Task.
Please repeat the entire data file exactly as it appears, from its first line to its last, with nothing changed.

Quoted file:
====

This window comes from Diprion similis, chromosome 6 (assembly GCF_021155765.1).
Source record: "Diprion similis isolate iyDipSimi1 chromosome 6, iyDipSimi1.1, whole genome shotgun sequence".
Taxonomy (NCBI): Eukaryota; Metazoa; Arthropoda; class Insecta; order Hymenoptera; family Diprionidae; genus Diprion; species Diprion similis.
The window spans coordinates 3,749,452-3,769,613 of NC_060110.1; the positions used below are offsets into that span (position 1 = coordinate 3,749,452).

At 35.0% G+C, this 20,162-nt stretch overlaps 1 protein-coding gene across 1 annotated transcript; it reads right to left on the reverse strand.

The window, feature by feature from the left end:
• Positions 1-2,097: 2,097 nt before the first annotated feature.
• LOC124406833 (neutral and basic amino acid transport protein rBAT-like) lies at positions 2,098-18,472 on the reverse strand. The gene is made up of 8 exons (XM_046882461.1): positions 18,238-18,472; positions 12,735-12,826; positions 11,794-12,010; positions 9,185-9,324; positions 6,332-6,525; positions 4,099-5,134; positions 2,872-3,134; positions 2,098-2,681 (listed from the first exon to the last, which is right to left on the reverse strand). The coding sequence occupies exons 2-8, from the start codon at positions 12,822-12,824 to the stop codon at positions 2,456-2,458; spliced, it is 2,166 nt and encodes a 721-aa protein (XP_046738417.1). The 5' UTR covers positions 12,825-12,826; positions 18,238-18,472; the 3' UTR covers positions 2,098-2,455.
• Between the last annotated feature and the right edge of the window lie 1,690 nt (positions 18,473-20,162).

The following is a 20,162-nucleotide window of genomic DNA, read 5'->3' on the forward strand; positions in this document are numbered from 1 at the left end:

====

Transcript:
This window comes from Diprion similis, chromosome 6 (assembly GCF_021155765.1).
Source record: "Diprion similis isolate iyDipSimi1 chromosome 6, iyDipSimi1.1, whole genome shotgun sequence".
Taxonomy (NCBI): Eukaryota; Metazoa; Arthropoda; class Insecta; order Hymenoptera; family Diprionidae; genus Diprion; species Diprion similis.
The window spans coordinates 3,749,452-3,769,613 of NC_060110.1; the positions used below are offsets into that span (position 1 = coordinate 3,749,452).

At 35.0% G+C, this 20,162-nt stretch overlaps 1 protein-coding gene across 1 annotated transcript; it reads right to left on the reverse strand.

The window, feature by feature from the left end:
• Positions 1-2,097: 2,097 nt before the first annotated feature.
• LOC124406833 (neutral and basic amino acid transport protein rBAT-like) lies at positions 2,098-18,472 on the reverse strand. The gene is made up of 8 exons (XM_046882461.1): positions 18,238-18,472; positions 12,735-12,826; positions 11,794-12,010; positions 9,185-9,324; positions 6,332-6,525; positions 4,099-5,134; positions 2,872-3,134; positions 2,098-2,681 (listed from the first exon to the last, which is right to left on the reverse strand). The coding sequence occupies exons 2-8, from the start codon at positions 12,822-12,824 to the stop codon at positions 2,456-2,458; spliced, it is 2,166 nt and encodes a 721-aa protein (XP_046738417.1). The 5' UTR covers positions 12,825-12,826; positions 18,238-18,472; the 3' UTR covers positions 2,098-2,455.
• Between the last annotated feature and the right edge of the window lie 1,690 nt (positions 18,473-20,162).

The following is a 20,162-nucleotide window of genomic DNA, read 5'->3' on the forward strand; positions in this document are numbered from 1 at the left end: